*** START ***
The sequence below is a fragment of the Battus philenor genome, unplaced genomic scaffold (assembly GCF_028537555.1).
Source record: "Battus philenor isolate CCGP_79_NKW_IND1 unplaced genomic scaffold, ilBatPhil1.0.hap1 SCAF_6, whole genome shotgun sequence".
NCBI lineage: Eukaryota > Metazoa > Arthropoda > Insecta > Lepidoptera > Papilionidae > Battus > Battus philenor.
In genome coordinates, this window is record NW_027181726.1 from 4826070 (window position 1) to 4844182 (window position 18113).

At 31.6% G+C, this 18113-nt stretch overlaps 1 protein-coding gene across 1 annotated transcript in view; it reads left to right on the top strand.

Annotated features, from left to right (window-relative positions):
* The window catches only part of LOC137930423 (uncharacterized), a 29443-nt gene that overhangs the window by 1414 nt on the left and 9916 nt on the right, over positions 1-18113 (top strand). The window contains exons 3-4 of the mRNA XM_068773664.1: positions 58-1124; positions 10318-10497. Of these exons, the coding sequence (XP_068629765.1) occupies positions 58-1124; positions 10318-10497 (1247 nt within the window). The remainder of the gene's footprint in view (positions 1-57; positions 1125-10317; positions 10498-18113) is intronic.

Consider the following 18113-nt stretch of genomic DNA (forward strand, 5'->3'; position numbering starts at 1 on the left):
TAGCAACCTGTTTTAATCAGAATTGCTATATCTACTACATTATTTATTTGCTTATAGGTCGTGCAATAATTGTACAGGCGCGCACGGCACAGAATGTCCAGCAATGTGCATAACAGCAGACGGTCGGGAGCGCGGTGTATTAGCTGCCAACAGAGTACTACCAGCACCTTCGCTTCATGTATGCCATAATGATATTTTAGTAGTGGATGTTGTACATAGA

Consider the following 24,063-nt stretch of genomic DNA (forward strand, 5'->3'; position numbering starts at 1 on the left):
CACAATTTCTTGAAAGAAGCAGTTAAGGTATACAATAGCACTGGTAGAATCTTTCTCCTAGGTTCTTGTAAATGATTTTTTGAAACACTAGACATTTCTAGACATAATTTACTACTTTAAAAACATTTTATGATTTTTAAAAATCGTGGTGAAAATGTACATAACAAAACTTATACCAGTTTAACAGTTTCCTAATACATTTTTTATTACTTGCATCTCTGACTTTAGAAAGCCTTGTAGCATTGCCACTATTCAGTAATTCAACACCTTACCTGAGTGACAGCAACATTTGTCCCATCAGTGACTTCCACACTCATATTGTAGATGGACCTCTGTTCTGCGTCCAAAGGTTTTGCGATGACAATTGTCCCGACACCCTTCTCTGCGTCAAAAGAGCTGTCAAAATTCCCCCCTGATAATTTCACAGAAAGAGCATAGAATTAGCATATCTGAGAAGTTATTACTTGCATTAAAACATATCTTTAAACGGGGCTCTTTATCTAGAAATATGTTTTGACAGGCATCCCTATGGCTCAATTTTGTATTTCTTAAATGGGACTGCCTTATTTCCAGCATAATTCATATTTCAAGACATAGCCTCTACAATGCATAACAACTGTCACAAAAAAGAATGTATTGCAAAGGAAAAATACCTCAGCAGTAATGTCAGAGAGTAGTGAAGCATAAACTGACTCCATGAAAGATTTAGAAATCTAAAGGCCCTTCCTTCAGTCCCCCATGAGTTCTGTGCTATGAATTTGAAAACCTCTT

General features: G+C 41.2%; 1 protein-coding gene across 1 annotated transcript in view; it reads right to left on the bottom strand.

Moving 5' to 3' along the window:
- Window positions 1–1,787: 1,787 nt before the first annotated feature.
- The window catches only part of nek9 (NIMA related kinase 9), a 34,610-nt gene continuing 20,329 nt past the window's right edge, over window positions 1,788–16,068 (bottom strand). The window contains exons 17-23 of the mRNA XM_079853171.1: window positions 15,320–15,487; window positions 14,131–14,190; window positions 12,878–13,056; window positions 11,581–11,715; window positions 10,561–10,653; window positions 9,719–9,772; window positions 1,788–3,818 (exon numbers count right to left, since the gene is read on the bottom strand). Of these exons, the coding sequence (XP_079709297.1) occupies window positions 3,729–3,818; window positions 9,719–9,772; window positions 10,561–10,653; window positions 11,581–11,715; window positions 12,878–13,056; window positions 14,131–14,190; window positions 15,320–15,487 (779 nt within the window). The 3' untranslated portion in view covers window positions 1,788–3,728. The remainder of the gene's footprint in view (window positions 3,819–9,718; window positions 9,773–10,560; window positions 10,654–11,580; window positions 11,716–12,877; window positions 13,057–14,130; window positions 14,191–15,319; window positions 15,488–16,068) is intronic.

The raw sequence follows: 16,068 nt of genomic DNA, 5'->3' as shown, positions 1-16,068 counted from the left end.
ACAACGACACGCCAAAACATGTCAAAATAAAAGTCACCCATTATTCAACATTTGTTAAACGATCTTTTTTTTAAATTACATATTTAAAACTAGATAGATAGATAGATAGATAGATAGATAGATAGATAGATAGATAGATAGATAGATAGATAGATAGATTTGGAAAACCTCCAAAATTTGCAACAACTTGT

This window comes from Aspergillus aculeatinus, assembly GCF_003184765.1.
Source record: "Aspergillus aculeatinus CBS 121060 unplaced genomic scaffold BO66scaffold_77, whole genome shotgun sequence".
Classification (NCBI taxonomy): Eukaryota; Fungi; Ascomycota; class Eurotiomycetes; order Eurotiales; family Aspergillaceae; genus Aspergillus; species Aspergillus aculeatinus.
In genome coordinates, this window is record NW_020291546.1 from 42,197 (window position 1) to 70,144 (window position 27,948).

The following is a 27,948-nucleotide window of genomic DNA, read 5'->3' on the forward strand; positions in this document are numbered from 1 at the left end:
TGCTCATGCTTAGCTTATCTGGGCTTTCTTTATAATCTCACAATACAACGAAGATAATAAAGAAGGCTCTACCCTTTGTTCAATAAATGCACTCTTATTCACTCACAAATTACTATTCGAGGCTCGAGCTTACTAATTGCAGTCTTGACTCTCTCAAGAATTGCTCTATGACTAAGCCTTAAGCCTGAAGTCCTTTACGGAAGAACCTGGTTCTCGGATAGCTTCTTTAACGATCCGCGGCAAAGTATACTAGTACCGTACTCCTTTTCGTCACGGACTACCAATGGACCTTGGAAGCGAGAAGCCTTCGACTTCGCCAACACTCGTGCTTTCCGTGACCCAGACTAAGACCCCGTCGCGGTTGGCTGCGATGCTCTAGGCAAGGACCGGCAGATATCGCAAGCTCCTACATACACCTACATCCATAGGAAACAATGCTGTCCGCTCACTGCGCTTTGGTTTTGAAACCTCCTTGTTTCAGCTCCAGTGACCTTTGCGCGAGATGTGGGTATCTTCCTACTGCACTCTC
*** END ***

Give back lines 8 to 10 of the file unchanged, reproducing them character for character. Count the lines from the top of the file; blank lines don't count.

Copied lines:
Consider the following 18113-nt stretch of genomic DNA (forward strand, 5'->3'; position numbering starts at 1 on the left):
TAGCAACCTGTTTTAATCAGAATTGCTATATCTACTACATTATTTATTTGCTTATAGGTCGTGCAATAATTGTACAGGCGCGCACGGCACAGAATGTCCAGCAATGTGCATAACAGCAGACGGTCGGGAGCGCGGTGTATTAGCTGCCAACAGAGTACTACCAGCACCTTCGCTTCATGTATGCCATAATGATATTTTAGTAGTGGATGTTGTACATAGA

Consider the following 24,063-nt stretch of genomic DNA (forward strand, 5'->3'; position numbering starts at 1 on the left):